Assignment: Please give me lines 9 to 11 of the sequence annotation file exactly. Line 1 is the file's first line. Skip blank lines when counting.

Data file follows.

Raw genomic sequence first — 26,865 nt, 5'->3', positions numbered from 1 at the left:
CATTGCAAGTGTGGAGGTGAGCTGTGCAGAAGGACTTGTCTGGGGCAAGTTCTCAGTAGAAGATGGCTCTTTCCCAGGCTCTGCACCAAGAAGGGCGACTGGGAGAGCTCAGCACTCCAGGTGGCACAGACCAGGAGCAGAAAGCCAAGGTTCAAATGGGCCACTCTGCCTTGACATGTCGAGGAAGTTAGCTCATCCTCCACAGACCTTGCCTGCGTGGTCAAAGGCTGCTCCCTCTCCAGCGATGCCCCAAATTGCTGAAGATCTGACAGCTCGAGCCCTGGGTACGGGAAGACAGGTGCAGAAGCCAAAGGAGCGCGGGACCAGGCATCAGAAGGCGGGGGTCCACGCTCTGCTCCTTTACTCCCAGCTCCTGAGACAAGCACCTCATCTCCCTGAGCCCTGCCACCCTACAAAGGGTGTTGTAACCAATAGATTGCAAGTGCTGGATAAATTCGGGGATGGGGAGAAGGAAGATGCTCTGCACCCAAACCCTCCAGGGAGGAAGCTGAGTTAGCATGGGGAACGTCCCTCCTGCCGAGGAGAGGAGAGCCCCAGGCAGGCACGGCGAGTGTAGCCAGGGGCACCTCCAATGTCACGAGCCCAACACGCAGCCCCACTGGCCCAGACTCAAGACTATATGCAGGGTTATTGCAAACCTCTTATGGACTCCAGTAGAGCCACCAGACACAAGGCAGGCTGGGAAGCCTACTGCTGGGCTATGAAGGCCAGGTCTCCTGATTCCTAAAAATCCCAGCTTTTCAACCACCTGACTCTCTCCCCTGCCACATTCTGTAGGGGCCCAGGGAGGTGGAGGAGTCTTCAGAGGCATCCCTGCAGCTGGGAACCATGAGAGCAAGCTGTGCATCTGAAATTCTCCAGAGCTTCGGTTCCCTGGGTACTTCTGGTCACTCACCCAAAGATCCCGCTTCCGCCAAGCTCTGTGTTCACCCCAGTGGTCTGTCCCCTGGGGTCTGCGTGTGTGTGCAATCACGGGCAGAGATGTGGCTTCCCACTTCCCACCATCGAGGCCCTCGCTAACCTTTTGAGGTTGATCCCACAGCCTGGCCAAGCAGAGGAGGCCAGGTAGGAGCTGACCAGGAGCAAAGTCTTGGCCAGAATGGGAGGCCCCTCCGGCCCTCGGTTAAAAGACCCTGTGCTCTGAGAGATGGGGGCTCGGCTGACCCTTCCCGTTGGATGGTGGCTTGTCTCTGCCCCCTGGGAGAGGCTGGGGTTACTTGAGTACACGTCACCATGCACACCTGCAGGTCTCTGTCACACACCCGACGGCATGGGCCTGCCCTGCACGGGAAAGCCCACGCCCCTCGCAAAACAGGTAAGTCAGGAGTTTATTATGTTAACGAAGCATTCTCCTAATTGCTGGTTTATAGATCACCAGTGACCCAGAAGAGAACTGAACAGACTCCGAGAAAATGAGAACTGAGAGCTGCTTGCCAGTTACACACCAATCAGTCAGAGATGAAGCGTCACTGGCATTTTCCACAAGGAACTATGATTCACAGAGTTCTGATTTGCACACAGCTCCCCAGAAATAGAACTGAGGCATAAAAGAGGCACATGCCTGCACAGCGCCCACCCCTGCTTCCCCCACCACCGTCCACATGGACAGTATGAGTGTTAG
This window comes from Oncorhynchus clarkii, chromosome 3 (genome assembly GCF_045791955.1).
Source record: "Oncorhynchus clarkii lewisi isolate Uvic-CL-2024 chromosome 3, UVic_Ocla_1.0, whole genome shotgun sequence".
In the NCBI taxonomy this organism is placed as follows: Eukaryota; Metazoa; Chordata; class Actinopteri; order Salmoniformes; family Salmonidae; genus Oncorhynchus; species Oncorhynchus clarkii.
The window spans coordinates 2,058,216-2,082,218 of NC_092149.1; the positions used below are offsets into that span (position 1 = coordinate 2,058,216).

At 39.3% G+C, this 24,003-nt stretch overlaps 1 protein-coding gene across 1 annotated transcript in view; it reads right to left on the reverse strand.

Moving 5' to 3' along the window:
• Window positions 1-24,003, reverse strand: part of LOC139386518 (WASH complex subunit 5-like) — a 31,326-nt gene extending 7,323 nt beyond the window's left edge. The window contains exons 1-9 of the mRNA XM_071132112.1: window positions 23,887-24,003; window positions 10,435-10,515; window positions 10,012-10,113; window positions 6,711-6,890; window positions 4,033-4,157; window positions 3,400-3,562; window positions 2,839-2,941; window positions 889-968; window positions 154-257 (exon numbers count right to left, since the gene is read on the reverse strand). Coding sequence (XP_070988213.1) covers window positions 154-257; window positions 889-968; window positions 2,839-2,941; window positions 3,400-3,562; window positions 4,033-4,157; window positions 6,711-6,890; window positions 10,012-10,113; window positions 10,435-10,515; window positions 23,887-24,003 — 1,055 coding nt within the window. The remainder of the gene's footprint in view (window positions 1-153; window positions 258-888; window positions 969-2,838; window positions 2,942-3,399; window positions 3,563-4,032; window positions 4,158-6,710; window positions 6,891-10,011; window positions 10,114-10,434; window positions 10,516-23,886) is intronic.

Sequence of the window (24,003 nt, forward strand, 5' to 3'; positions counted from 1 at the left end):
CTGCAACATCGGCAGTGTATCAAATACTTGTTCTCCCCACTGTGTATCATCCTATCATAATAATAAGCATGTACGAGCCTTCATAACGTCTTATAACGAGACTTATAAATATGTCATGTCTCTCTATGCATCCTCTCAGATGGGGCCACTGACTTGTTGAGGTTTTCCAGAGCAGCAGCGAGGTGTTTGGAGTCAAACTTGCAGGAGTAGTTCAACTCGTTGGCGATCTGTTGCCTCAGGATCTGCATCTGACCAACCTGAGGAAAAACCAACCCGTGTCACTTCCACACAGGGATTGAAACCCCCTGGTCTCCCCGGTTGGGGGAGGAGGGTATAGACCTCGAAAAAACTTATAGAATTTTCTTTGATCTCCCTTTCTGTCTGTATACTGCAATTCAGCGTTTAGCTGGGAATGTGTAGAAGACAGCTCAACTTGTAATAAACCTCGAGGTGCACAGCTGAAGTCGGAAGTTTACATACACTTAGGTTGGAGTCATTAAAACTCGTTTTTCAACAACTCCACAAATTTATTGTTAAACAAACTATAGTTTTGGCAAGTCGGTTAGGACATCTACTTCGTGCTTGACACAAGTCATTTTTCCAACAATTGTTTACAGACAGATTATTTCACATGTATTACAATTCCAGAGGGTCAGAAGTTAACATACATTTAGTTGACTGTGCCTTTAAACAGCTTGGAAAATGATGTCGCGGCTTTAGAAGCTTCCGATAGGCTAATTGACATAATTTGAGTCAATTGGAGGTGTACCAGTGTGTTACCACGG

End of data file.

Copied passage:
• Window positions 1-24,003, reverse strand: part of LOC139386518 (WASH complex subunit 5-like) — a 31,326-nt gene extending 7,323 nt beyond the window's left edge. The window contains exons 1-9 of the mRNA XM_071132112.1: window positions 23,887-24,003; window positions 10,435-10,515; window positions 10,012-10,113; window positions 6,711-6,890; window positions 4,033-4,157; window positions 3,400-3,562; window positions 2,839-2,941; window positions 889-968; window positions 154-257 (exon numbers count right to left, since the gene is read on the reverse strand). Coding sequence (XP_070988213.1) covers window positions 154-257; window positions 889-968; window positions 2,839-2,941; window positions 3,400-3,562; window positions 4,033-4,157; window positions 6,711-6,890; window positions 10,012-10,113; window positions 10,435-10,515; window positions 23,887-24,003 — 1,055 coding nt within the window. The remainder of the gene's footprint in view (window positions 1-153; window positions 258-888; window positions 969-2,838; window positions 2,942-3,399; window positions 3,563-4,032; window positions 4,158-6,710; window positions 6,891-10,011; window positions 10,114-10,434; window positions 10,516-23,886) is intronic.

Sequence of the window (24,003 nt, forward strand, 5' to 3'; positions counted from 1 at the left end):
CTGCAACATCGGCAGTGTATCAAATACTTGTTCTCCCCACTGTGTATCATCCTATCATAATAATAAGCATGTACGAGCCTTCATAACGTCTTATAACGAGACTTATAAATATGTCATGTCTCTCTATGCATCCTCTCAGATGGGGCCACTGACTTGTTGAGGTTTTCCAGAGCAGCAGCGAGGTGTTTGGAGTCAAACTTGCAGGAGTAGTTCAACTCGTTGGCGATCTGTTGCCTCAGGATCTGCATCTGACCAACCTGAGGAAAAACCAACCCGTGTCACTTCCACACAGGGATTGAAACCCCCTGGTCTCCCCGGTTGGGGGAGGAGGGTATAGACCTCGAAAAAACTTATAGAATTTTCTTTGATCTCCCTTTCTGTCTGTATACTGCAATTCAGCGTTTAGCTGGGAATGTGTAGAAGACAGCTCAACTTGTAATAAACCTCGAGGTGCACAGCTGAAGTCGGAAGTTTACATACACTTAGGTTGGAGTCATTAAAACTCGTTTTTCAACAACTCCACAAATTTATTGTTAAACAAACTATAGTTTTGGCAAGTCGGTTAGGACATCTACTTCGTGCTTGACACAAGTCATTTTTCCAACAATTGTTTACAGACAGATTATTTCACATGTATTACAATTCCAGAGGGTCAGAAGTTAACATACATTTAGTTGACTGTGCCTTTAAACAGCTTGGAAAATGATGTCGCGGCTTTAGAAGCTTCCGATAGGCTAATTGACATAATTTGAGTCAATTGGAGGTGTACCAGTGTGTTACCACGG